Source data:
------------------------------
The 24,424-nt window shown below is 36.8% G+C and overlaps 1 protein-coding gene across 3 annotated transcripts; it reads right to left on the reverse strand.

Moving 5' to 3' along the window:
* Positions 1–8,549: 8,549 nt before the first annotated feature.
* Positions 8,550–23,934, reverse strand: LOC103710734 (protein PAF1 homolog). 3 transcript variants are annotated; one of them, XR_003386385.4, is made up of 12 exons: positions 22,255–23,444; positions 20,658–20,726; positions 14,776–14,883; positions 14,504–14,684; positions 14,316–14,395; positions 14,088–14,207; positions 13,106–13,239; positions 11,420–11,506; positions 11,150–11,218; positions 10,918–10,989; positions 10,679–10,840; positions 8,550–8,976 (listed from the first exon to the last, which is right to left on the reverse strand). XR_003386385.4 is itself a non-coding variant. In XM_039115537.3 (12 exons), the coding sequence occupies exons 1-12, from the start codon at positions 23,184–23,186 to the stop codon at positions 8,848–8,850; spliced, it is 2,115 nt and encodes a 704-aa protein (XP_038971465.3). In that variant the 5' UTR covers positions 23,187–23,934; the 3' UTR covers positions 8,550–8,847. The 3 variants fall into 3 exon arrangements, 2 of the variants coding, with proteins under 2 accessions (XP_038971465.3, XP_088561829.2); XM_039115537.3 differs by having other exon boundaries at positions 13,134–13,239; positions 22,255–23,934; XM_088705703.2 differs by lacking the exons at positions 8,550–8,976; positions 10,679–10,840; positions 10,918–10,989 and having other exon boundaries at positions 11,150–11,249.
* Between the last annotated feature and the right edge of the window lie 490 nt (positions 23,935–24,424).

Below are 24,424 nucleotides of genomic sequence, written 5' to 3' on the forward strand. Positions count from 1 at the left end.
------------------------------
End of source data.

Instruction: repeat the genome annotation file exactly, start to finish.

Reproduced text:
The 24,424-nt window shown below is 36.8% G+C and overlaps 1 protein-coding gene across 3 annotated transcripts; it reads right to left on the reverse strand.

Moving 5' to 3' along the window:
* Positions 1–8,549: 8,549 nt before the first annotated feature.
* Positions 8,550–23,934, reverse strand: LOC103710734 (protein PAF1 homolog). 3 transcript variants are annotated; one of them, XR_003386385.4, is made up of 12 exons: positions 22,255–23,444; positions 20,658–20,726; positions 14,776–14,883; positions 14,504–14,684; positions 14,316–14,395; positions 14,088–14,207; positions 13,106–13,239; positions 11,420–11,506; positions 11,150–11,218; positions 10,918–10,989; positions 10,679–10,840; positions 8,550–8,976 (listed from the first exon to the last, which is right to left on the reverse strand). XR_003386385.4 is itself a non-coding variant. In XM_039115537.3 (12 exons), the coding sequence occupies exons 1-12, from the start codon at positions 23,184–23,186 to the stop codon at positions 8,848–8,850; spliced, it is 2,115 nt and encodes a 704-aa protein (XP_038971465.3). In that variant the 5' UTR covers positions 23,187–23,934; the 3' UTR covers positions 8,550–8,847. The 3 variants fall into 3 exon arrangements, 2 of the variants coding, with proteins under 2 accessions (XP_038971465.3, XP_088561829.2); XM_039115537.3 differs by having other exon boundaries at positions 13,134–13,239; positions 22,255–23,934; XM_088705703.2 differs by lacking the exons at positions 8,550–8,976; positions 10,679–10,840; positions 10,918–10,989 and having other exon boundaries at positions 11,150–11,249.
* Between the last annotated feature and the right edge of the window lie 490 nt (positions 23,935–24,424).

Below are 24,424 nucleotides of genomic sequence, written 5' to 3' on the forward strand. Positions count from 1 at the left end.